Your Guide to College Admissions Testing

Your Guide to College Admissions Testing

Colleges and universities can use a wide variety of standardized testing in their evaluation process. Included are a list of assessments you may see as you prepare for college. There are some colleges that are “test optional” which means a student can submit a graded essay or other assignment in its place.

To find out more about test optional institutions visit: www.fairtest.org

PSAT/NMSQT- The Preliminary Scholastic Aptitude Test is administered in October. This is meant to be a practice test and scores are not sent to the colleges. As juniors this assessment is also used as the National Merit Scholarship Qualifying Test (NMSQT). Juniors achieving a certain score may qualify for the National Merit Scholarship Program. The assessment is broken into two sections Math and Evidenced Based Reading. The assessment is scored on a scale of 320-1520 with each individual test section being scored from 160-760. Any freshman interested in taking this assessment should see their guidance counselor.

SAT/ACT Test Registration- Students are responsible for registering for all tests. Most tests encourage online registration through the appropriate website. Our school code is 310501. Click here  for the SAT and here​​​​​​​ for the ACT.

SAT 1 is a reasoning test that lasts 3 hours and 50 minutes with the optional essay section. The test revolves around evidenced based reading and math. The test is offered 7 times a year. Scores can range from 200-800 in each section with a total possible score of 1600. Some colleges will “superscore” or take the highest individual content test scores even if they were from different administrations.

SAT II - These are one hour subject tests which cover a wide variety of subject areas. These tests are offered 6 times a year with the exception of the Language with Listening tests which are only offered once. Not all colleges require SAT II tests. Students do not need to take them if the colleges they are applying to do not require it.

ACT- The ACT (American College Test) is offered 7 times a year. It is a 2 hour and 55 minute multiple choice test that covers five subject areas including: English, math, reading, science reasoning, Reading and STEM. The composite score is the average of math, science, English, and reading. There is an optional writing section that is an additional 40 minutes. The ACT is a curriculum based test. Most schools will accept either the ACT or SAT. The top score is a 36.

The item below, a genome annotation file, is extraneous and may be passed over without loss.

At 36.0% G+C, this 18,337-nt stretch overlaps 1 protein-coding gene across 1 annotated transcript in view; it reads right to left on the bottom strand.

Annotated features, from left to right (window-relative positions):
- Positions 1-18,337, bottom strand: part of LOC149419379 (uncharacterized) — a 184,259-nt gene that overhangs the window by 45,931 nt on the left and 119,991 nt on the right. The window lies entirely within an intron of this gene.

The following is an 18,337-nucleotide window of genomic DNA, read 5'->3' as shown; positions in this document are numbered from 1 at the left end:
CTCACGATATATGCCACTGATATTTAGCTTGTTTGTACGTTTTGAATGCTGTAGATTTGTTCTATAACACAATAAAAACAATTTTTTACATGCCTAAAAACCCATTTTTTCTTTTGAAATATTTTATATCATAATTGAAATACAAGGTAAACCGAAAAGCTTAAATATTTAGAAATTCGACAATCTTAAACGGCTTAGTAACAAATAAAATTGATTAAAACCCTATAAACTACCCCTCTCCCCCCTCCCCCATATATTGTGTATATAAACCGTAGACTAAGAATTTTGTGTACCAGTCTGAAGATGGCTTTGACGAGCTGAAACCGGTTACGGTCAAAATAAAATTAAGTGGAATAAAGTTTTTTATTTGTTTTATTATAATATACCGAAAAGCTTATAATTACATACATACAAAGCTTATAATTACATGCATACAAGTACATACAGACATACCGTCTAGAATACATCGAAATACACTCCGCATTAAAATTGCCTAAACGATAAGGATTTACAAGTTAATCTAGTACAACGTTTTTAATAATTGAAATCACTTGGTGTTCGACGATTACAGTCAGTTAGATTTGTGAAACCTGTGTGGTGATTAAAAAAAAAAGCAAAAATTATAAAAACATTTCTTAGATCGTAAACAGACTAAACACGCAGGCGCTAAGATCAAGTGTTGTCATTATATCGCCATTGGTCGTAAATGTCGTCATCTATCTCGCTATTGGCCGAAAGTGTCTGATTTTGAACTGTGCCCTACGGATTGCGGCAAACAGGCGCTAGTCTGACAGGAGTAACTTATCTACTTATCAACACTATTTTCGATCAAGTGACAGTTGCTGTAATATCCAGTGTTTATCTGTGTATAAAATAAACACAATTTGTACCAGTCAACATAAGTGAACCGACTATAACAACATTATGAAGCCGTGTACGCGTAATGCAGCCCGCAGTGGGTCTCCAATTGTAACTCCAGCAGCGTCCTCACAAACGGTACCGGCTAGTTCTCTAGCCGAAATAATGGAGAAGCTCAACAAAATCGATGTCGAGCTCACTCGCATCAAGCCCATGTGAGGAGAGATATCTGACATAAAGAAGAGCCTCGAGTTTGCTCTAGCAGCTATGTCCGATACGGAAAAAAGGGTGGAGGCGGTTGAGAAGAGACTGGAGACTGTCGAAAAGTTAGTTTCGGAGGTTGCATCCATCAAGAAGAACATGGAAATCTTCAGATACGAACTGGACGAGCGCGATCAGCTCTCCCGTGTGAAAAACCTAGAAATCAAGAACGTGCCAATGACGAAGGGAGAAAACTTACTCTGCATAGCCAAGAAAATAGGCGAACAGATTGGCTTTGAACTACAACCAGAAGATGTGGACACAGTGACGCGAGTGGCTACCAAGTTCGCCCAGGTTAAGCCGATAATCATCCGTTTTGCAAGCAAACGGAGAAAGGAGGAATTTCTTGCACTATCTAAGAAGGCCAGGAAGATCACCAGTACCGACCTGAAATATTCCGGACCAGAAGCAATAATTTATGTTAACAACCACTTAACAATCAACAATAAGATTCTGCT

Advanced Placement-AP exams are given in May and are taken with the corresponding AP course. Scores range from 1-5 with 5 being the highest. Each colleges has their own policies and guidelines for accepting scores for credit. AP Test registration is usually held in March. Information will be distributed in AP classes.

TOEFL- The Test of English as a Foreign Language is for non- native speakers who have been in the United States a few years and who find the SAT 1 does not accurately reflect their abilities. The TOEFL is used to assess the ability to read college level text instead of the finer points of the English language.

Sending Scores to Colleges- Students are responsible for sending test scores directly from the testing agency. Students can either designate a recipient at the time of the registration or after they receive their scores. Collegeboard offers “score choice” which allows students to send the score from one specific test sitting. Talk to your counselor to see if this is right for you.

Extended time- Exams can be taken with extended time and accommodations for those students who qualify with an IEP or 504 plan. Very specific guidelines and deadlines are provided by the testing agency. See your guidance counselor for additional information.

Which test is right for you?  Click here and take a look.

Looking for review or prep material?

Go to Khan Academy or try the ACT Academy​​​​​​​